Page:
We started with 4 children in September 2008, doubled the number of students by January 2009 and today we have ten families. Given the cooperative vision and spirit of the program, the parents play an active role in supporting the school. All parents are asked to provide healthy organic, snacks on a rotating basis.  We all paid for school supplies.  And all of the parents and children gather about every other month for a potluck brunch in each other’s homes. We’ve really become a close knit community and now regularly join together for play dates, share babysitting duties and enjoy hanging out during the weekends.

The greatest benefit has been watching our daughter blossom intellectually and socially. The beauty of the Montessori way of learning is that each child participates in carefully planned “work” activities that suit their specific stage of educational development. The children work independently, join together in pairs and perform group activities like singing and yoga. Lessons revolve around practical life  skills (water pouring work that emphasizes gross motor skills and measurement); sensory skills (from dramatic play with puppets to working with geometric shapes in puzzles); math (working with numbers, counting objects); language (focusing on pre-reading skills, word sounds, letters in alphabet); geography/science (identifying countries on maps, continents on the globe, changes in season, living and non-living objects); and art, physical movement and yoga.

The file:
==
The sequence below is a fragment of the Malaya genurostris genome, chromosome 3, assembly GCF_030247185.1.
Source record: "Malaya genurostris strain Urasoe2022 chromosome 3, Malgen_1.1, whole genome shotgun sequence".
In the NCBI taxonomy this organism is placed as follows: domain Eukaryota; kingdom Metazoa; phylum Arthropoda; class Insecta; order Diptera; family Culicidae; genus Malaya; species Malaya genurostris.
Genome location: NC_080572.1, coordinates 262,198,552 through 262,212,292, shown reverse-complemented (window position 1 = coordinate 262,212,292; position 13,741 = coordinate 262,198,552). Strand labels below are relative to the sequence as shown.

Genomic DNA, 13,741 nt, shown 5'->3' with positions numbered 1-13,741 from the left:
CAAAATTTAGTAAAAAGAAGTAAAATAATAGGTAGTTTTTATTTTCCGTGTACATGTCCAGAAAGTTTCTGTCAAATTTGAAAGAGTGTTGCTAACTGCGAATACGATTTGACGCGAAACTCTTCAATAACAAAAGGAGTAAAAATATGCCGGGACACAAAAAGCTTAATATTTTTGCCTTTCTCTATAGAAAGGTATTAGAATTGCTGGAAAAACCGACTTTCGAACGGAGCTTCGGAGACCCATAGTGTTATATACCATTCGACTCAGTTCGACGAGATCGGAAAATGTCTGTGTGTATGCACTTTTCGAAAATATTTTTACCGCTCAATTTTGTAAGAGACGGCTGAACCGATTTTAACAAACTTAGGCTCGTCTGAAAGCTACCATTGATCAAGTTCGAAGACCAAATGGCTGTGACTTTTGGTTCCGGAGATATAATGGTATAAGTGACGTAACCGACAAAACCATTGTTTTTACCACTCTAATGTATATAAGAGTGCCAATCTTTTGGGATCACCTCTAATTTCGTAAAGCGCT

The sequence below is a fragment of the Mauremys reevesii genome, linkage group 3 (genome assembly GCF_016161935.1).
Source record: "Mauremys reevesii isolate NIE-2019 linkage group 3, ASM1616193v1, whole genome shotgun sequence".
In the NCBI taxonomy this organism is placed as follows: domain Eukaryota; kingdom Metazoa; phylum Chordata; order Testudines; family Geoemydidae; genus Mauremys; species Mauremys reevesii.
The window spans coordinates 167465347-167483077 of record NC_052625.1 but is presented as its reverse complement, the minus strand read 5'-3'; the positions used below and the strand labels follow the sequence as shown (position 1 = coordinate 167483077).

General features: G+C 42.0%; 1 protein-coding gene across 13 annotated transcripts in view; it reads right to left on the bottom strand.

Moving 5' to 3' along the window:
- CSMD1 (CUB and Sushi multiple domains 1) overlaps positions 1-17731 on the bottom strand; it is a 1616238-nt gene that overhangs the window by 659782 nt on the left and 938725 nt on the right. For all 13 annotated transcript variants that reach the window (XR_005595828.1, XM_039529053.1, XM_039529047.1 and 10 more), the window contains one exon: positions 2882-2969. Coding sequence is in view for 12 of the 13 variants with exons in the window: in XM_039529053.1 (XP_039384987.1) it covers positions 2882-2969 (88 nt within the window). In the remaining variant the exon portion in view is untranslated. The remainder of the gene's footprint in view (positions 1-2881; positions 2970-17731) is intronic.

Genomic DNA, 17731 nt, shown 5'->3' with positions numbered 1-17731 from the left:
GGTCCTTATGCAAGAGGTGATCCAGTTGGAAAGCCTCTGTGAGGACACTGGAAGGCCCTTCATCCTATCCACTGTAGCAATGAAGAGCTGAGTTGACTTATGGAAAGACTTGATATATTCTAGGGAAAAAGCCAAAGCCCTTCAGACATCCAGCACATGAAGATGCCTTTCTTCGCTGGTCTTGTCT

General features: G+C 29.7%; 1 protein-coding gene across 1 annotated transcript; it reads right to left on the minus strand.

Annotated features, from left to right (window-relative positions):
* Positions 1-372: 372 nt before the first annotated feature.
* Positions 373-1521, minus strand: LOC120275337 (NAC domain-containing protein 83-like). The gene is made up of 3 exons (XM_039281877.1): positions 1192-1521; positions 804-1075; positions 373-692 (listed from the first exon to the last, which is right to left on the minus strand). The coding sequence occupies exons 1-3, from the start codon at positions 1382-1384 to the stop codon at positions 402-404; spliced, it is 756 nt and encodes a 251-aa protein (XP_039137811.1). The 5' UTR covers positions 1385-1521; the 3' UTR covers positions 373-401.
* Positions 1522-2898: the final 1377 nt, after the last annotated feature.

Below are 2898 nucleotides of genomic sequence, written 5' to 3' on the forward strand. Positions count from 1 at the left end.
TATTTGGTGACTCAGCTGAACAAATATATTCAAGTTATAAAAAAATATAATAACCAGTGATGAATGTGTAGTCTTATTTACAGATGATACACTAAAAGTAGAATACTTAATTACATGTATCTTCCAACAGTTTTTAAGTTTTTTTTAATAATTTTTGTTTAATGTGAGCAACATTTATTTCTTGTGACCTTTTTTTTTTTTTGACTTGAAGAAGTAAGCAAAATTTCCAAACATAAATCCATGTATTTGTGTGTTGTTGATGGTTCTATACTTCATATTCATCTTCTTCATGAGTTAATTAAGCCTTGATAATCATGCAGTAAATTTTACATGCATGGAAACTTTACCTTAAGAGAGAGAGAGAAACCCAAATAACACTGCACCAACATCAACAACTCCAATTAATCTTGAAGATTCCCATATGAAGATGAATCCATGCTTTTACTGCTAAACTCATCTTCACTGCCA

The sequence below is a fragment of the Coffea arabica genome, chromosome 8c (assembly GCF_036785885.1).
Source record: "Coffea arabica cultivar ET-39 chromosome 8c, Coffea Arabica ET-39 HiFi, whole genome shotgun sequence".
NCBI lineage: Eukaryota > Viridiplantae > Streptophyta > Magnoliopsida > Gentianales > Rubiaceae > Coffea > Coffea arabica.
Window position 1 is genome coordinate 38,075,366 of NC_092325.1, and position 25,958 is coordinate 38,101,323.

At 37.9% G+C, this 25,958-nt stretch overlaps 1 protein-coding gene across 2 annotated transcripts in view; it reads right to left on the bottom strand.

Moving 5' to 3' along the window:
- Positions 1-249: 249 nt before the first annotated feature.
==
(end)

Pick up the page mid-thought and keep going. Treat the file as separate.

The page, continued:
Escuelita is now in its second year and we’ve expanded the program to 4 days a week. Our teacher is looking for permanent space and next year we are planning to expand to a full-time, 5 day-a-week structure. Our experience has been amazing and we feel extremely fortunate to have been a part of the founding and growth of a superb educational program for our daughter.

Based on our experience, here are my five tips for starting a cooperative preschool program:
1. Find a talented, experienced teacher
2. Invite like-minded parents who are willing to be actively involved
3. Find an appropriate space (be sure to consider NYC educational requirements and codes)
4. Develop a clear vision, educational philosophy and guidelines for teacher and parental roles
5. Be flexible to adapt and improve the program over time

Here are some great links to learn more about Montessori education:

The Montessori Foundation

The Wonder Years

Homemade Montessori

Montessori Story

A Montessori Classroom

Montessori Services